Directions

Heat 1 TBS of olive oil in cast iron skillet, or heavy bottomed pot, over medium heat. When oil is hot add pressed garlic. Stir quickly until fragrant and lightly brown. Add swiss chard to pot, season with salt and pepper and toss to coat. Cook until wilted but still bright in color; approximately 2-3 minutes. Transfer to a medium bowl and set aside. Wipe out skillet.

In same skillet, over medium heat, add 2 TBS of oil. When oil is warm, turn heat up to medium high, adding onion and sliced garlic; stir 3-4 minutes until onion is softened. Add cumin, paprika and stir another 1-2 minutes until fragrant. Lastly, add chickpeas, white beans and tomatoes; cooking until tomatoes start to caramelize and chickpeas begin to brown; approximately 8-10 minutes.

Add broth and bring to a simmer scraping up any browned bits from the bottom of the pan. Reduce heat to medium; simmer, occasionally mashing some of the chickpeas with the back of a spoon or a potato masher. Cook stew 15-20 minutes until the sauce has thickened. Fold in swiss chard, adding in more broth slowly, 1/4 cup at a time, if sauce seems too thick. A small amount of liquid is necessary to properly cook the eggs.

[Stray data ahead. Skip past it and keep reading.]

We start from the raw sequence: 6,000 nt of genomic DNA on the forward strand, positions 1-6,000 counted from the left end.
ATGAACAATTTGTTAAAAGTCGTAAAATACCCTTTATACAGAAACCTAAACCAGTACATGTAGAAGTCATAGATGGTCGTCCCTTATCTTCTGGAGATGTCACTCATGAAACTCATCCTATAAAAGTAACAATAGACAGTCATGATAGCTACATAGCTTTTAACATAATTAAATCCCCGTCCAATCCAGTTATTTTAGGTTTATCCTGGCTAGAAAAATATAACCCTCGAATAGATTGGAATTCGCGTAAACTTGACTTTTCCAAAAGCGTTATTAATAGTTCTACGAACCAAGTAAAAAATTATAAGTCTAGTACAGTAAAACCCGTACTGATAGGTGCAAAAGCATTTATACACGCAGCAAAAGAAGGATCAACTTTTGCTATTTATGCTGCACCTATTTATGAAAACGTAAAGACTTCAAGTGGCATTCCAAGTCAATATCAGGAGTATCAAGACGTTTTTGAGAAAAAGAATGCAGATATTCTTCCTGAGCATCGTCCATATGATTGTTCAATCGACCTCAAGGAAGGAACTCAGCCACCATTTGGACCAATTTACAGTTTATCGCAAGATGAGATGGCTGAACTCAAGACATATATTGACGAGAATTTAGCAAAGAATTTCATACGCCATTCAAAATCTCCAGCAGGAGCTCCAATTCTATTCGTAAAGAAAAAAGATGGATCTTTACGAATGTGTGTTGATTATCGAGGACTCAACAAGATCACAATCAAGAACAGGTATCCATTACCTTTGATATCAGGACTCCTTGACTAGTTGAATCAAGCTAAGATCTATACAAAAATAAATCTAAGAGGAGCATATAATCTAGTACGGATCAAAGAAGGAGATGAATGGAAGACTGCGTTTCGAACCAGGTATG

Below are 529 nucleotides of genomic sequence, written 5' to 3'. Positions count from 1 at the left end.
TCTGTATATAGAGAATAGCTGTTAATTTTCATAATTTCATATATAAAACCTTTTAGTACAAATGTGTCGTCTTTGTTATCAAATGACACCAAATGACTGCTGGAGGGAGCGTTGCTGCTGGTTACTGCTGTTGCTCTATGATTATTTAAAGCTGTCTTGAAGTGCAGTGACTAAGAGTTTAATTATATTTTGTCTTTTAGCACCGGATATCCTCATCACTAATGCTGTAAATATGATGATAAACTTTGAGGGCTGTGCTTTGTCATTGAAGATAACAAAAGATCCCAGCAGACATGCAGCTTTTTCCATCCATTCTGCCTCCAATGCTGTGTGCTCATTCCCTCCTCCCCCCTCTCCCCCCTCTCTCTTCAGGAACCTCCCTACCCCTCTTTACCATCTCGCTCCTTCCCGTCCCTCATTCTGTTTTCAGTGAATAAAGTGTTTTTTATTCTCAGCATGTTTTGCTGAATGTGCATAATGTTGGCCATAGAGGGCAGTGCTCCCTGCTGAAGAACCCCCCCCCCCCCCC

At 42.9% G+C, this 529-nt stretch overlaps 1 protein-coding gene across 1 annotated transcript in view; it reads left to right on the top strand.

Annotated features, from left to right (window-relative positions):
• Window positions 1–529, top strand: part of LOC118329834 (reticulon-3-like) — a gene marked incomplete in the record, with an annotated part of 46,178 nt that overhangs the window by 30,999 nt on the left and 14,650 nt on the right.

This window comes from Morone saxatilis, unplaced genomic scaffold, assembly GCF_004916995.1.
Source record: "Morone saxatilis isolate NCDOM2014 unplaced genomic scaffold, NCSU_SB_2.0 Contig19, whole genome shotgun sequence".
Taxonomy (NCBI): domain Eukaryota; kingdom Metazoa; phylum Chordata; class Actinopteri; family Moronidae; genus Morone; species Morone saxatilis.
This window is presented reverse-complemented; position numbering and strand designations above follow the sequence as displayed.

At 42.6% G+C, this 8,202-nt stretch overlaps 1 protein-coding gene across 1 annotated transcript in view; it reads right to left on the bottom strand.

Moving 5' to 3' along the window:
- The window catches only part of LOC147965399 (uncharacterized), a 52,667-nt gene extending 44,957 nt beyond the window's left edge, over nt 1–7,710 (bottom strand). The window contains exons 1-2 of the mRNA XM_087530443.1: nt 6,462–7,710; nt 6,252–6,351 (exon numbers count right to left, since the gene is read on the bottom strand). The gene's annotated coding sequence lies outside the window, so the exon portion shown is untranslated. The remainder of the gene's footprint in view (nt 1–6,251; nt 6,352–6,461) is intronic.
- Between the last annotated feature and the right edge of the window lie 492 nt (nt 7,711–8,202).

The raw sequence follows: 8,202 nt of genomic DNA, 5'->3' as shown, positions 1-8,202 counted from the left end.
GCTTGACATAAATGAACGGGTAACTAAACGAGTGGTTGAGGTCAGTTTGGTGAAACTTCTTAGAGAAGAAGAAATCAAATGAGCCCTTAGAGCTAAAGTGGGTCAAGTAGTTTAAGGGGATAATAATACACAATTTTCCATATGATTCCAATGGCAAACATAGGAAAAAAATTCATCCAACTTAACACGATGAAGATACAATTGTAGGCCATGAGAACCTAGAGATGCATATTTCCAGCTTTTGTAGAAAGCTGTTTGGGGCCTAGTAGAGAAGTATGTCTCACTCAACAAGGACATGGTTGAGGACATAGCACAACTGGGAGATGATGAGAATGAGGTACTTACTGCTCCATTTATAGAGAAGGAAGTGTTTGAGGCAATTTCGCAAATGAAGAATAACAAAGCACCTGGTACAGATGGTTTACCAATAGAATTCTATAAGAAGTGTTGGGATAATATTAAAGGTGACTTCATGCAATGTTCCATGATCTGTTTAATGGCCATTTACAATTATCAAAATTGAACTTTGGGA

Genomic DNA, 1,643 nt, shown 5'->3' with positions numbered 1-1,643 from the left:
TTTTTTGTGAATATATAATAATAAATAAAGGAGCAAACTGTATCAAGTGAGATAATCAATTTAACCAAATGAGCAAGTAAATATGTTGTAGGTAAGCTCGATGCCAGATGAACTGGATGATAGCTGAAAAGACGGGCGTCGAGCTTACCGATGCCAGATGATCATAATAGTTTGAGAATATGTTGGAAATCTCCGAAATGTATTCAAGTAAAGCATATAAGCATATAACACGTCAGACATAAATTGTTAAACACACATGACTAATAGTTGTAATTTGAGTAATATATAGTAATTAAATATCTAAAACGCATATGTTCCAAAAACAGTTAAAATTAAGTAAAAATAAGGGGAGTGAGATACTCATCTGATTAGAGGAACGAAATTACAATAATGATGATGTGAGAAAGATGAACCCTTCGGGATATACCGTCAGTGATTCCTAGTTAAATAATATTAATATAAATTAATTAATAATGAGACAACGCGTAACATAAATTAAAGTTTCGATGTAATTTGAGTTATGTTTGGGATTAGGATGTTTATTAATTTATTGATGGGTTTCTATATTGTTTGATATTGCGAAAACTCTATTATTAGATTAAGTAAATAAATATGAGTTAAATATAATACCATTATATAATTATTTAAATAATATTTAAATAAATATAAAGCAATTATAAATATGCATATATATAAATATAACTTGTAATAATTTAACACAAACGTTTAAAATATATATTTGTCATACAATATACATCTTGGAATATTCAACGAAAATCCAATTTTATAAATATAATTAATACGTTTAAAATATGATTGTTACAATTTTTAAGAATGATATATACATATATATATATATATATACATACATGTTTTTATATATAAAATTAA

Make holes in stew and crack eggs one a time into a small bowl and then transfer into one of the premade holes. Once all of the eggs are in place, cover pan with a lid to allow eggs to steam 5-7 minutes. Baste occasionally to ensure eggs are cooking properly. Eggs should be not be hard cooked but left with a small amount of yoke to make this dish take extra buttery when served.

Spoon Tuscan Stew into bowls and transfer egg on top. Lightly dust with Romano cheese, salt and pepper to taste.

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Disclosure: I received a Muir Glen Organic Fire Roasted Tomatoes to cook with; no monetary compensation was received for this post. All opinions are my own.

Musubi Breakfast – A Hawaiian Delight / Muir Glen Reserve Harvest Give Away

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I’ve always been intrigued by SPAM musubi. It’s just one of those foods that you associate with the Hawaiian islands, along with the likes of lomi lomi salmon, lau lau, huli huli chicken and kalua pig trailing closely behind. Musubis are so popular that they can be found at every convenience shop on the islands.